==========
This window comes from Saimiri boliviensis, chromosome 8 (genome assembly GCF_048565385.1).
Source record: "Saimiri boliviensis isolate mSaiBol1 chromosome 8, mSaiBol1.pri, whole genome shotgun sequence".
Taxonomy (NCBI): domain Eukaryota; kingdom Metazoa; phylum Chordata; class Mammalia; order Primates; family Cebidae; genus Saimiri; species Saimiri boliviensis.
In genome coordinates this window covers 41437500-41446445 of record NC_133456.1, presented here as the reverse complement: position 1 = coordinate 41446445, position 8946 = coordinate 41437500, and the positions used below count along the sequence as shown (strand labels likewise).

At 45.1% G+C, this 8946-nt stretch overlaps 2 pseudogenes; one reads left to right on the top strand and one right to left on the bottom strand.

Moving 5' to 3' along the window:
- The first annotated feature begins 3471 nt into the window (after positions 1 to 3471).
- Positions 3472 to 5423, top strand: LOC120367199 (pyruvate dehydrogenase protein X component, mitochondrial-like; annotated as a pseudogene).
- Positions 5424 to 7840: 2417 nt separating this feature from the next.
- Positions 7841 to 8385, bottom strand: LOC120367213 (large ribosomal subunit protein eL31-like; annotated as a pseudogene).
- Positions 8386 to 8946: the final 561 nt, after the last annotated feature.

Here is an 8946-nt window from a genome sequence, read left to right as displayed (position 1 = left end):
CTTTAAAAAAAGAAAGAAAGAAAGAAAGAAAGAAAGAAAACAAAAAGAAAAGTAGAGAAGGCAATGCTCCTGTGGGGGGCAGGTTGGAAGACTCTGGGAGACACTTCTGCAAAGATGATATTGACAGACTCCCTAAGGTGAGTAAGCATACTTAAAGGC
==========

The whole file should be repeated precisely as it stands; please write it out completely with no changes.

This window comes from Saimiri boliviensis, chromosome 8 (genome assembly GCF_048565385.1).
Source record: "Saimiri boliviensis isolate mSaiBol1 chromosome 8, mSaiBol1.pri, whole genome shotgun sequence".
Taxonomy (NCBI): domain Eukaryota; kingdom Metazoa; phylum Chordata; class Mammalia; order Primates; family Cebidae; genus Saimiri; species Saimiri boliviensis.
In genome coordinates this window covers 41437500-41446445 of record NC_133456.1, presented here as the reverse complement: position 1 = coordinate 41446445, position 8946 = coordinate 41437500, and the positions used below count along the sequence as shown (strand labels likewise).

At 45.1% G+C, this 8946-nt stretch overlaps 2 pseudogenes; one reads left to right on the top strand and one right to left on the bottom strand.

Moving 5' to 3' along the window:
- The first annotated feature begins 3471 nt into the window (after positions 1 to 3471).
- Positions 3472 to 5423, top strand: LOC120367199 (pyruvate dehydrogenase protein X component, mitochondrial-like; annotated as a pseudogene).
- Positions 5424 to 7840: 2417 nt separating this feature from the next.
- Positions 7841 to 8385, bottom strand: LOC120367213 (large ribosomal subunit protein eL31-like; annotated as a pseudogene).
- Positions 8386 to 8946: the final 561 nt, after the last annotated feature.

Here is an 8946-nt window from a genome sequence, read left to right as displayed (position 1 = left end):
CTTTAAAAAAAGAAAGAAAGAAAGAAAGAAAGAAAGAAAACAAAAAGAAAAGTAGAGAAGGCAATGCTCCTGTGGGGGGCAGGTTGGAAGACTCTGGGAGACACTTCTGCAAAGATGATATTGACAGACTCCCTAAGGTGAGTAAGCATACTTAAAGGC